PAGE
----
Building a house is by no means foreign to Olaf Holzapfel. The artist has regularly occupied himself with different construction methods and building materials. On his extended travels that took him to such remote areas as the South American region of Patagonia, he acquainted himself with various types of buildings that are influenced by a country’s nature and culture.
Haus Lange was constructed between 1927 and 1930 in keeping with the International Style and the architectural ideas of Ludwig Mies van der Rohe, who superimposed an aesthetic and sensual surface over the structure’s functionality. Olaf Holzapfel planted a room in this house that simultaneously reflects and contradicts its architecture. Curved half-timbered wall segments constructed out of reeds traverse the hall, forming a small room—a cella or cell—in the heart of the building. The rounded walls reveal its construction method while its materials—wood and reeds—convey a sense of naturalness through a haptic experience as well as smell. While nature and architecture strike up a dialogue in Mies van der Rohe’s building, they do not, like in Holzapfel’s work, enter into an indivisible symbiosis. The space between the timber frames and above the reeds stands for traditional craftsmanship in the field of house construction. With ecological construction, so-called green building, “new old,” i.e. natural building materials, are tested today in the interplay with their immediate surroundings. If the standardization of building and transformation of territories was a visionary goal for a better ordered society in the early 20th century, the future in an adapted, individual and ecological type of construction is situated against the backdrop of climate change and environmental pollution.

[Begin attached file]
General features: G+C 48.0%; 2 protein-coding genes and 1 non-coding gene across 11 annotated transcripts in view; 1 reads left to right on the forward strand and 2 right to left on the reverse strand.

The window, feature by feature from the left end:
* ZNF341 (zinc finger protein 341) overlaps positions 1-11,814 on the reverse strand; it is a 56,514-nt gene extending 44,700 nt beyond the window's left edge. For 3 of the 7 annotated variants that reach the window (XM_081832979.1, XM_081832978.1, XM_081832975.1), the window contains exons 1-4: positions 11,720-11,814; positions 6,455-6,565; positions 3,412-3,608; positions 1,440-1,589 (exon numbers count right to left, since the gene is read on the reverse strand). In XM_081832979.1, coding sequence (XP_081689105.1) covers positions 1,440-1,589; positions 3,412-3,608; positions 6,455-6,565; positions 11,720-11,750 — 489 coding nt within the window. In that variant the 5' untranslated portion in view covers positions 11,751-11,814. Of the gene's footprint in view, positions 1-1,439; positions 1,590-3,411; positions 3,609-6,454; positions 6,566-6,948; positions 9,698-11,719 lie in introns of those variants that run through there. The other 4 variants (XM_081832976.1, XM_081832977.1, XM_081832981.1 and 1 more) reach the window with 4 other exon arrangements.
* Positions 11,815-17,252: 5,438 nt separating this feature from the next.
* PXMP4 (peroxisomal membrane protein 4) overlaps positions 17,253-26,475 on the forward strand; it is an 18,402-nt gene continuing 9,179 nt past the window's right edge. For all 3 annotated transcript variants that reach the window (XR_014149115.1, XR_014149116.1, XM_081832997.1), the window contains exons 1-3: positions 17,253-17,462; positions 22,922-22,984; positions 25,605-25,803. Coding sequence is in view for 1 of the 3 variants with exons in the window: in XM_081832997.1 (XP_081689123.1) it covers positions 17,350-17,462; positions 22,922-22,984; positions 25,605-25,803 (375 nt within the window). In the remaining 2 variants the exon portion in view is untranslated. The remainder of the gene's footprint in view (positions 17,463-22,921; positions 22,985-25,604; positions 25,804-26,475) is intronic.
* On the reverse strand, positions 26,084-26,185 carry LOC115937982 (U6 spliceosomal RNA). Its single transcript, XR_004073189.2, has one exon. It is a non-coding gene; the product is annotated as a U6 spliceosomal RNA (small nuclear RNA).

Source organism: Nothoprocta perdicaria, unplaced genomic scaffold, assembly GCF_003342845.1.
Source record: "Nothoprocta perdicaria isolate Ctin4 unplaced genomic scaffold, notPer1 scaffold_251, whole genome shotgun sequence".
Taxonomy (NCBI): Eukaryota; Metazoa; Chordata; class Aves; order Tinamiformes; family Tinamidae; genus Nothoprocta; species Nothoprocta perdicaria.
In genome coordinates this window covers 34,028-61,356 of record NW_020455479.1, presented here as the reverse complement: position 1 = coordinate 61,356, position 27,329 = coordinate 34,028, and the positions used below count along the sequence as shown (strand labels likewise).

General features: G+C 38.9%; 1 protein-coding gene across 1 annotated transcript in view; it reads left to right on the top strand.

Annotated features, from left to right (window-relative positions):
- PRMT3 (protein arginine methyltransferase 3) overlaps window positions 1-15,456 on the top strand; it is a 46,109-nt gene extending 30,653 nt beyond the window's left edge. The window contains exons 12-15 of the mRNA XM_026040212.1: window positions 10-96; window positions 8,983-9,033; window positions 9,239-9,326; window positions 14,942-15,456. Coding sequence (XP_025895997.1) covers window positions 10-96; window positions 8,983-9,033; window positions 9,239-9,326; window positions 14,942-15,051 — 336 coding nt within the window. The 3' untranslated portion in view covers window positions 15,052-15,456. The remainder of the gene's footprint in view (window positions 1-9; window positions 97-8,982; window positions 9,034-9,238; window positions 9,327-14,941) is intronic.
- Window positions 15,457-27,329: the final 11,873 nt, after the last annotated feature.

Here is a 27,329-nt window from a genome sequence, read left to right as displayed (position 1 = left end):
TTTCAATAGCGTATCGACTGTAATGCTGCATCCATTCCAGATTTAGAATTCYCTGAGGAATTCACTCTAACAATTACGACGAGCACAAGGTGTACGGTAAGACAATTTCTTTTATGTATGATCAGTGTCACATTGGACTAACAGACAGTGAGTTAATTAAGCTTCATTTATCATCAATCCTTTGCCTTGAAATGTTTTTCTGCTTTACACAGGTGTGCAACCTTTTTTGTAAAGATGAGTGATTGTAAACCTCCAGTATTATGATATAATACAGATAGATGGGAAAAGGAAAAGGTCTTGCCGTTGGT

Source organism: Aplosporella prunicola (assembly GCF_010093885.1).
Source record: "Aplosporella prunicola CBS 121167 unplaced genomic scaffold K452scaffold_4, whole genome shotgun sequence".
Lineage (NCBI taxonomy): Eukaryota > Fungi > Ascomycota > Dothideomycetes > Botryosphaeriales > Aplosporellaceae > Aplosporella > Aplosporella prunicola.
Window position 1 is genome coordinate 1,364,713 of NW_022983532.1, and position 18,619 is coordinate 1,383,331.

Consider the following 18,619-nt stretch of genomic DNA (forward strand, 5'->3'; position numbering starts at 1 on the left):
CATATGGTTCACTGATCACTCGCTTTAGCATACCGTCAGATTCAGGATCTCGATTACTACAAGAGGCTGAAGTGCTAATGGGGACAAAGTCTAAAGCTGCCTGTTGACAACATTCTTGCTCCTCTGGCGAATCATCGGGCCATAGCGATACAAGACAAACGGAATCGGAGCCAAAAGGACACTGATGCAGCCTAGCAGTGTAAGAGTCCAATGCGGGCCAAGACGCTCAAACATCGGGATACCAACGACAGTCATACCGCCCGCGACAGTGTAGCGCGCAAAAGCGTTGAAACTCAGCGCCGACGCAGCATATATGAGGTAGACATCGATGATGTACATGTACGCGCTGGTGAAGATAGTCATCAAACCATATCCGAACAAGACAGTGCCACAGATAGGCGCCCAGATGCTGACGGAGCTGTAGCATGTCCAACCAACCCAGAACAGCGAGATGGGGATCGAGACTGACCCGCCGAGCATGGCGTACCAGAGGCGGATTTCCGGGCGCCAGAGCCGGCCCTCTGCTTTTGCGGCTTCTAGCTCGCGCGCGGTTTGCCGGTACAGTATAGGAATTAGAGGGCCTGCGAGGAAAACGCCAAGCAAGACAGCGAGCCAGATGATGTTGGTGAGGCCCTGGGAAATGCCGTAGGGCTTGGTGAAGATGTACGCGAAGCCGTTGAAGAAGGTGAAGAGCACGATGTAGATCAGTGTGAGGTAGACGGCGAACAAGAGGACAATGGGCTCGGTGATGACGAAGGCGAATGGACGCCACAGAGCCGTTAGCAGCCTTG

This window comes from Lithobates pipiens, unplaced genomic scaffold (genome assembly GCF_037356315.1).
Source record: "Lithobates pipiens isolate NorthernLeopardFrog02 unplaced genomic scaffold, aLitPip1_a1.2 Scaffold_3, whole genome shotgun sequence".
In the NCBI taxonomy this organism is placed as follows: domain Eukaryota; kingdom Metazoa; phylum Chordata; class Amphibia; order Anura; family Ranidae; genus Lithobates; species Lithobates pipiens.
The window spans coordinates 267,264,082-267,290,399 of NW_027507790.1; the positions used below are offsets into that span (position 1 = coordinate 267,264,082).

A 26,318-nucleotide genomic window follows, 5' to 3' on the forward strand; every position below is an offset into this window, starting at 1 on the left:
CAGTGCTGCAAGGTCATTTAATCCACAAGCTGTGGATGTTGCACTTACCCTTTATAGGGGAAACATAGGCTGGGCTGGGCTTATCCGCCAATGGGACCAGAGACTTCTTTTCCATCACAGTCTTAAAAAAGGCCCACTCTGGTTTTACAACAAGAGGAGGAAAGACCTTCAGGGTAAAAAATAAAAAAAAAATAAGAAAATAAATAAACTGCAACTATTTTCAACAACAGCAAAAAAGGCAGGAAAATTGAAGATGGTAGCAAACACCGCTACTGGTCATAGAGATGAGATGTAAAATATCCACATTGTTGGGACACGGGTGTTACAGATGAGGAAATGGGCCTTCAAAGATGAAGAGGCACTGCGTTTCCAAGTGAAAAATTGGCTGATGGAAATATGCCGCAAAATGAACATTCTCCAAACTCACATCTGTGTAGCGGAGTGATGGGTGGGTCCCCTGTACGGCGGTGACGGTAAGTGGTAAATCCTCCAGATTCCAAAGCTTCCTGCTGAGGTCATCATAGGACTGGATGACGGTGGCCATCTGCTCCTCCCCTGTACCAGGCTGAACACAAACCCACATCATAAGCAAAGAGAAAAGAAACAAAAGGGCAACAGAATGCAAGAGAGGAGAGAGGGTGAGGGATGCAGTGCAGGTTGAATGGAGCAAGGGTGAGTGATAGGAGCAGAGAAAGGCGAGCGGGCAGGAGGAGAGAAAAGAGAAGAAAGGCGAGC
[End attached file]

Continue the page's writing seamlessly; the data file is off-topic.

The artist uses this cell, the small round space in the center of the wall construction, to allude to the main interior space inside an Ancient Greek or Roman temple. This sacred site was reserved for the respective deity and inaccessible to the lay public. With this reference to the divine, a mirror has seemingly been held up to modernism and asked about its present day sustainability: Is New Building still the compass, the god that is to be served? However, this cella in the hall of Haus Lange maintains its original function. It is an isolated, quiet and exclusive place. The reeds muffle the ambient noise; the narrowness of the space and the viewer‘s proximity to the material intensify the experience of the self. A sense for the public and the private develops and the question concerning the importance for a separation of the public zone and the private sphere is explicitly posed—at a time when the omnipresence of digital media is seen as being of existential significance. Who today takes the risk of entering nature without the benefits of GPS or a cell phone? This small interior space can thus also be seen as a cell, as a cell that resets much back to the start and attempts to reshape the DNA.
Olaf Holzapfel (
*1967 Dresden, Germany) initially studied architecture in Dresden before transferring to the Kunstakademie there, where he graduated in 2003 as a master student of Ralf Kerbach. From 2001 to 2002, he was at the National Institute of Design in Ahmedabad, India. Holzapfel develops sculptures, paintings, videos, photographs, installations as well as other projects based on his dealings with space, with architectonic, urban, cultural or social spaces. He likewise seeks the connection between tradition and modernism, between the analogue and digital world in structures and signs. Olaf Holzapfel lives and works in Berlin.